His and Hers: Gender Differences in Work and Income, 1959-1979
AbstractThis paper describes changes in hours of work and income between 1959 and 1979 of women and men ages 25-64. It includes attempts to measure and value nonmarket production and leisure as well as market work, to take account of possible income-sharing within households, and to allow for economies of scale in household production. The most important empirical result is that, relative to men, women's access to goods and services and leisure was lower in 1979 than in 1959. Changes in hourly earnings, hours of work, and household structure contributed to this result. The sex differential in hourly earnings is explored in detail.
Download InfoIf you experience problems downloading a file, check if you have the proper application to view it first. In case of further problems read the IDEAS help page. Note that these files are not on the IDEAS site. Please be patient as the files may be large.
Bibliographic InfoPaper provided by National Bureau of Economic Research, Inc in its series NBER Working Papers with number 1501.
Date of creation: Nov 1984
Date of revision:
Contact details of provider:
Postal: National Bureau of Economic Research, 1050 Massachusetts Avenue Cambridge, MA 02138, U.S.A.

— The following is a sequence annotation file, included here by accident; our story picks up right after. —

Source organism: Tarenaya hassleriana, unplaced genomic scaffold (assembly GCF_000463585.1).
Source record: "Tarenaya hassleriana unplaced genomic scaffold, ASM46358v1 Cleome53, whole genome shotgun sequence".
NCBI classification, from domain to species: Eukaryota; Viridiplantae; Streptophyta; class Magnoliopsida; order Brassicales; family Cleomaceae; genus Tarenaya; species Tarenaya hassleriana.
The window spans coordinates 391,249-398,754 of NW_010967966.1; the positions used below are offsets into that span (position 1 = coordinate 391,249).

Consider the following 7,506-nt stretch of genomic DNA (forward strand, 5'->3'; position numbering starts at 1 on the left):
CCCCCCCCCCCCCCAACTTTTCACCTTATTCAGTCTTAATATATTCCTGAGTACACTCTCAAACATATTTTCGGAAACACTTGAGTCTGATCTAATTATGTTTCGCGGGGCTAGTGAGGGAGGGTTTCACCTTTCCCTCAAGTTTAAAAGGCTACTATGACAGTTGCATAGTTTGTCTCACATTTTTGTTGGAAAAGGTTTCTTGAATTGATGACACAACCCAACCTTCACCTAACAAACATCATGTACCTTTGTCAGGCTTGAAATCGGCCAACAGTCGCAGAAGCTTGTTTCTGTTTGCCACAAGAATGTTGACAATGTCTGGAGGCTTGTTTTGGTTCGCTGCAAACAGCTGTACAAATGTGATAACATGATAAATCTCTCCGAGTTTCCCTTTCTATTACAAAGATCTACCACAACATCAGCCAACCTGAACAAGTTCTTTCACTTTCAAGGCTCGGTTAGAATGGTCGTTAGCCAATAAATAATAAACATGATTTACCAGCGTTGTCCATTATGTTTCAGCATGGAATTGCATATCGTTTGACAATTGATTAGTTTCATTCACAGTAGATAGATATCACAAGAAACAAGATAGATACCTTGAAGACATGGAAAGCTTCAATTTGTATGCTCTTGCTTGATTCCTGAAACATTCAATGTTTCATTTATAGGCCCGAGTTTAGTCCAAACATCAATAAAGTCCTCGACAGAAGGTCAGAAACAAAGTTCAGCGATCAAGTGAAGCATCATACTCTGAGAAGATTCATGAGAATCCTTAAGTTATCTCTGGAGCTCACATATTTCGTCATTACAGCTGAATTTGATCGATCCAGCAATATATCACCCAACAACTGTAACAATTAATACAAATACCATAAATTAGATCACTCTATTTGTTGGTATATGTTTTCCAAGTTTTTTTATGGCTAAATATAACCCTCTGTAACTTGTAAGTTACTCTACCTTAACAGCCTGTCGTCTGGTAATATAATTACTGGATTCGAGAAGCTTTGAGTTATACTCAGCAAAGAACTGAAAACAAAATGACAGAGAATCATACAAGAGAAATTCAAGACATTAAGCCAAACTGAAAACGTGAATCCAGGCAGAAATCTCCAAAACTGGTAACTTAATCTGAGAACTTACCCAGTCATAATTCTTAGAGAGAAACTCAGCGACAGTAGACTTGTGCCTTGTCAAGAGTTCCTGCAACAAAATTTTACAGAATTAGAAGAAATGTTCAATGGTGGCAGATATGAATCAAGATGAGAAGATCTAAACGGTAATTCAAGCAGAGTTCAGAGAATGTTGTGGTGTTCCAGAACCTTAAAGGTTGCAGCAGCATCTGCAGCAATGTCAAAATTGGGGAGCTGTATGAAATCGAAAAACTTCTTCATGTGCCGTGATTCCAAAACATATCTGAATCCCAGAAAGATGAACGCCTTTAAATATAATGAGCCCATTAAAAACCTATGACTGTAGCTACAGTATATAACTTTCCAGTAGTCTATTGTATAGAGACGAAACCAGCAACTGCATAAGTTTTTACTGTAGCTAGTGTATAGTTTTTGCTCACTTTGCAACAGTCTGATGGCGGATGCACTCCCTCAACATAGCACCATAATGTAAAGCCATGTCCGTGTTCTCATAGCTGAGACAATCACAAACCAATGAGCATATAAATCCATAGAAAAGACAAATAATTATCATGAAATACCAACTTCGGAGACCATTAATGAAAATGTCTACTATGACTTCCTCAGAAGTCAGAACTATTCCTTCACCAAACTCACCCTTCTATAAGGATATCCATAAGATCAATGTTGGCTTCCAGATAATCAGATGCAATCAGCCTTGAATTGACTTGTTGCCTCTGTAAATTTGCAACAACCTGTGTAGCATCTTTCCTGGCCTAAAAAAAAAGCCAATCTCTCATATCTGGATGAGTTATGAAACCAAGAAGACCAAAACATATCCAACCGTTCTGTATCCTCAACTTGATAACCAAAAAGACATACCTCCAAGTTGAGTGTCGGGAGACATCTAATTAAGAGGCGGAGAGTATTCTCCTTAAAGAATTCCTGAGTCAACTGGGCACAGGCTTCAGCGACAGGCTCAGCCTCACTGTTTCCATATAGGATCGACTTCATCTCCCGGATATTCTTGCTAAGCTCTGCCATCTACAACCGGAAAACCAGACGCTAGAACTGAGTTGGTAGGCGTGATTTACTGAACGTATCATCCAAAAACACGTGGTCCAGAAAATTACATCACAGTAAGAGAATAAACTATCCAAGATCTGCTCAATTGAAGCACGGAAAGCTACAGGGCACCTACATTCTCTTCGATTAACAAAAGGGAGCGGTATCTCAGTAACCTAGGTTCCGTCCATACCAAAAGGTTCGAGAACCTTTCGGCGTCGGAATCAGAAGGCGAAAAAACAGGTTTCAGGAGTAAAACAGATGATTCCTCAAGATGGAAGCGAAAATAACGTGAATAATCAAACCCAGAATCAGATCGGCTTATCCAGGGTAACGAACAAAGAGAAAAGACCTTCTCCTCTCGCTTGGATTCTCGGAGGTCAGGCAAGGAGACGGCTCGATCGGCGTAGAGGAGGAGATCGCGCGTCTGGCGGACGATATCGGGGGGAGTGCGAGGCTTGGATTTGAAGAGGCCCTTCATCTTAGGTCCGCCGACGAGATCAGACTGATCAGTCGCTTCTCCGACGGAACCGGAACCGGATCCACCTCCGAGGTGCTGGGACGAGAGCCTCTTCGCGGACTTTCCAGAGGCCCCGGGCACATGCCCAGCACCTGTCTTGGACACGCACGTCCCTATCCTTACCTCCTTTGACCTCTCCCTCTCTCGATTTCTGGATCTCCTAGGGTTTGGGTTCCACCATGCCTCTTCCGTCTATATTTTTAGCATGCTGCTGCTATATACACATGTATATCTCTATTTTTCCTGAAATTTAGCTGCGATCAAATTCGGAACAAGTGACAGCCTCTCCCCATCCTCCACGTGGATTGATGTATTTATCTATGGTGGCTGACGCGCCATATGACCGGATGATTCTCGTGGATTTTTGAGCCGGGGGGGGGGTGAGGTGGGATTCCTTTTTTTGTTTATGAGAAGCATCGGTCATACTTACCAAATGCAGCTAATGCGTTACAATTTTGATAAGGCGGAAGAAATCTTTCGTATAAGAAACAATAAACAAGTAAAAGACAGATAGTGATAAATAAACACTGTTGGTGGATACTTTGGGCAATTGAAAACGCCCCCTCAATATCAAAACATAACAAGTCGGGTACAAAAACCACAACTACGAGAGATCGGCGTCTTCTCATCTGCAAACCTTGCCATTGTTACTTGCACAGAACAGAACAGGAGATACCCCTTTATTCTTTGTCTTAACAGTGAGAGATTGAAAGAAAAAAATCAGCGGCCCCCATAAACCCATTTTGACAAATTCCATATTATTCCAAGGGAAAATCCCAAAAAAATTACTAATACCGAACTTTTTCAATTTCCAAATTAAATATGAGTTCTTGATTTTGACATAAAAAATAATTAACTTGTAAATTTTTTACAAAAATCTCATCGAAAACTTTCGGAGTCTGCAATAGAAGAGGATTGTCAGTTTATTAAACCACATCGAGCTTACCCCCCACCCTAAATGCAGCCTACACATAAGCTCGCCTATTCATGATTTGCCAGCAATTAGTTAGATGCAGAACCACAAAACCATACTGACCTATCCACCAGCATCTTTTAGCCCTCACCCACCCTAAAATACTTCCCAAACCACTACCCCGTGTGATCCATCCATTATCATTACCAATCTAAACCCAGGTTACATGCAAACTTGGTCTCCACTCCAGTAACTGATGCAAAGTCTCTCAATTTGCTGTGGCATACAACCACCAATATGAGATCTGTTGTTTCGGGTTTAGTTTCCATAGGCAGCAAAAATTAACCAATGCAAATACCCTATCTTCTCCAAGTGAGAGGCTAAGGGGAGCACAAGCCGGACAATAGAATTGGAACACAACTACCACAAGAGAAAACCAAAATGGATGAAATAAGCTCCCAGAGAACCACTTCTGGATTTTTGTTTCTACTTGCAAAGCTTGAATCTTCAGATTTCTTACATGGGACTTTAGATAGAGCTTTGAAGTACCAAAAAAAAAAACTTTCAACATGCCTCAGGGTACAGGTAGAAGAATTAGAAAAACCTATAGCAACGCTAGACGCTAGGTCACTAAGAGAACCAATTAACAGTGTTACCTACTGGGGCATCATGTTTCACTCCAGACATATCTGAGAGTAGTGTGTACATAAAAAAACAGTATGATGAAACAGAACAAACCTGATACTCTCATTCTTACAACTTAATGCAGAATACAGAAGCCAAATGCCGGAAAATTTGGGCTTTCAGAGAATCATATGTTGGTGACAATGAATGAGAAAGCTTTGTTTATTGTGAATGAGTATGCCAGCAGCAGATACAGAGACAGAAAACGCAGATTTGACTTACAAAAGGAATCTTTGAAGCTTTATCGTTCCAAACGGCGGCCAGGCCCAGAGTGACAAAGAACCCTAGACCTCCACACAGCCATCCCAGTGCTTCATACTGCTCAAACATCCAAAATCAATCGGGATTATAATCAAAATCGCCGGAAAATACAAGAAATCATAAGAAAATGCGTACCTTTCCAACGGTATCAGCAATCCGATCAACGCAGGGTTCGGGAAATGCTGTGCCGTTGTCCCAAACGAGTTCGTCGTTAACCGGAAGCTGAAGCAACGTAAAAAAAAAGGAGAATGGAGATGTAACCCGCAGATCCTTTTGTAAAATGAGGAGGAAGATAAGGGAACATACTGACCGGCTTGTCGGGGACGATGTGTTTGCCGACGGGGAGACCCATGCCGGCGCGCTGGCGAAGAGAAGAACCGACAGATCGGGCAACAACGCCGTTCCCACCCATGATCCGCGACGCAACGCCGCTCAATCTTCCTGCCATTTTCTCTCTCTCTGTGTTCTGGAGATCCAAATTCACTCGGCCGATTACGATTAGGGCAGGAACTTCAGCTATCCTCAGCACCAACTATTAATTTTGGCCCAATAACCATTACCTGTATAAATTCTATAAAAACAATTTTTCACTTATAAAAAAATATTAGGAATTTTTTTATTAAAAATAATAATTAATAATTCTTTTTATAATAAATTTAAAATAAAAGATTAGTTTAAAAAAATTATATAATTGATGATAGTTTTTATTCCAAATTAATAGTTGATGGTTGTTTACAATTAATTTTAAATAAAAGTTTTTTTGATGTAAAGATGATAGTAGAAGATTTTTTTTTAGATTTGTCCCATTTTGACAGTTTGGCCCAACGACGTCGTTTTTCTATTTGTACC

Web page: http://www.nber.org
More information through EDIRC
Other versions of this item:
- Fuchs, Victor R, 1986. "His and Hers: Gender Differences in Work and Income, 1959-1979," Journal of Labor Economics, University of Chicago Press, vol. 4(3), pages S245-72, July.
Please report citation or reference errors to , or , if you are the registered author of the cited work, log in to your RePEc Author Service profile, click on "citations" and make appropriate adjustments.:
- Fuchs, Victor R, 1974. "Recent Trends and Long-Run Prospects for Female Earnings," American Economic Review, American Economic Association, vol. 64(2), pages 236-42, May.
- Smith, James P & Ward, Michael P, 1985. "Time-Series Growth in the Female Labor Force," Journal of Labor Economics, University of Chicago Press, vol. 3(1), pages S59-90, January.
For technical questions regarding this item, or to correct its authors, title, abstract, bibliographic or download information, contact: ().
If references are entirely missing, you can add them using this form.